Judicial Administration at the University of South Carolina

By Douglas, James W. | Justice System Journal, May 1, 2005 | Go to article overview

Judicial Administration at the University of South Carolina


Douglas, James W., Justice System Journal


Where would a student interested in pursuing a career in judicial administration go to acquire appropriate organizational skills and managerial training? Where would a future scholar interested in studying the courts go to gain a basic understanding of how the judicial branch administers its operations? On the surface these questions appear to have easy answers. Are there not masters of public administration (MPA) programs throughout the country that provide future public servants with the tools and skills necessary to administer public programs and organizations? Don't doctoral programs in political science allow students to specialize in the study of public law? One would imagine programs such as these would include components examining the uniqueness of judicial administration. Unfortunately, this would be an incorrect assumption.

An examination of the MPA programs accredited by the National Association of Schools of Public Affairs and Administration (NASPAA) or of the curriculums of doctoral programs in public law will reveal a dearth of courses dealing with court administration. This is of no great surprise to scholars of judicial administration, for serious devotion of resources to the administration of the third branch has only just begun in recent decades, and in many cases is far from adequate (see Hays and Graham, 1993; Tobin, 1999). If, as Woodrow Wilson (1908) argued, the judiciary is the linchpin of our democracy, and, as Russell Wheeler (1988) suggests, effective administration is necessary to secure judicial independence, then ensuring that both practitioners and scholars of the courts be exposed to sufficient training in judicial administration must be an important goal of graduate programs. It is with these considerations in mind that the faculty in the Department of Political Science at the University of South Carolina decided to develop and offer a course in judicial administration.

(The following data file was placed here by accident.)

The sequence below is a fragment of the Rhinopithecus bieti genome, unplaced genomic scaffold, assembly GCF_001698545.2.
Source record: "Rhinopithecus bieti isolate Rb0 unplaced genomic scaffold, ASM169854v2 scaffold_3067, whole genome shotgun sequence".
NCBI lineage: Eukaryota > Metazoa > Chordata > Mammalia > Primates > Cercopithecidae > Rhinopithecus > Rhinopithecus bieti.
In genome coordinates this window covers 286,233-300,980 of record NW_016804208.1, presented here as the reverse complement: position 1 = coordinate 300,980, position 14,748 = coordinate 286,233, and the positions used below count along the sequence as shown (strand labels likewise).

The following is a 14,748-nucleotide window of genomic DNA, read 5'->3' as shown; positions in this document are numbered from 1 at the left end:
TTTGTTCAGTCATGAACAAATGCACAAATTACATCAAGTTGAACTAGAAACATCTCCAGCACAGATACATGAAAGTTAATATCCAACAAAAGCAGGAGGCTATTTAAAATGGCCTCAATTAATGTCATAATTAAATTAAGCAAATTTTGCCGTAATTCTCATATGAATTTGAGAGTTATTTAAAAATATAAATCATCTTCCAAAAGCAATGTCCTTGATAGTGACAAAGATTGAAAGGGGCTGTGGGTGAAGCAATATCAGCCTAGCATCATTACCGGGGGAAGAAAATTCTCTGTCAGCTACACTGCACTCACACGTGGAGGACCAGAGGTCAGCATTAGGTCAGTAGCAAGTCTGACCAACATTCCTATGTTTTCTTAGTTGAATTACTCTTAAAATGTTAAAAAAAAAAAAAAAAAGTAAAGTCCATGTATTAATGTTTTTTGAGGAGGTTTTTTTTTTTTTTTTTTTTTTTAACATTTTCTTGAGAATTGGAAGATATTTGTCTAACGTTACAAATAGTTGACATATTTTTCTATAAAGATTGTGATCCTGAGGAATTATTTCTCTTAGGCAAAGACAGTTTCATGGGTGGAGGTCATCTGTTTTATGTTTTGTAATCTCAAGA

REASON FOR THE COURSE: SATISFYING UNMET NEEDS

Before spring 2004, judicial administration was not taught in the Department of Political Science at the University of South Carolina. However, both the department's MPA and PhD programs provided a constituency for such a course. The general population of MPA students on several occasions had requested that a more diverse range of electives be offered in the MPA program. Students complained that they sometimes had to go outside of the department to take courses they felt were relevant to their particular career paths. A course in judicial administration would expose them to public administration issues that exist outside of the traditional curriculum's focus on executive branch agencies and executive-legislative relationships.

A judicial administration course was of particular interest to an important subset of MPA students. In conjunction with the university's law school, the department offers a joint MPA/JD degree. This enables students to acquire both a law degree and an MPA within a four-year time period, rather than the five years it would take to complete both degrees separately. The students participating in this program constitute a unique, albeit relatively small, component of the MPA program-about 5 percent of the MPA student body. The vast majority of these students plan to enter careers working either within or with the judicial branch of government. Therefore, obtaining a knowledge of important administrative issues relevant to the third branch is vital for their educational development. Before the establishment of the judicial administration course, the only exposure to the courts they received in their studies was discussion of how court rulings and actions affected the operations of executive agencies. The ways in which the judiciary differs as an administrative entity, an understanding of which was important for their careers, was rarely examined.

Doctoral students make up the final group interested in studying court administration.

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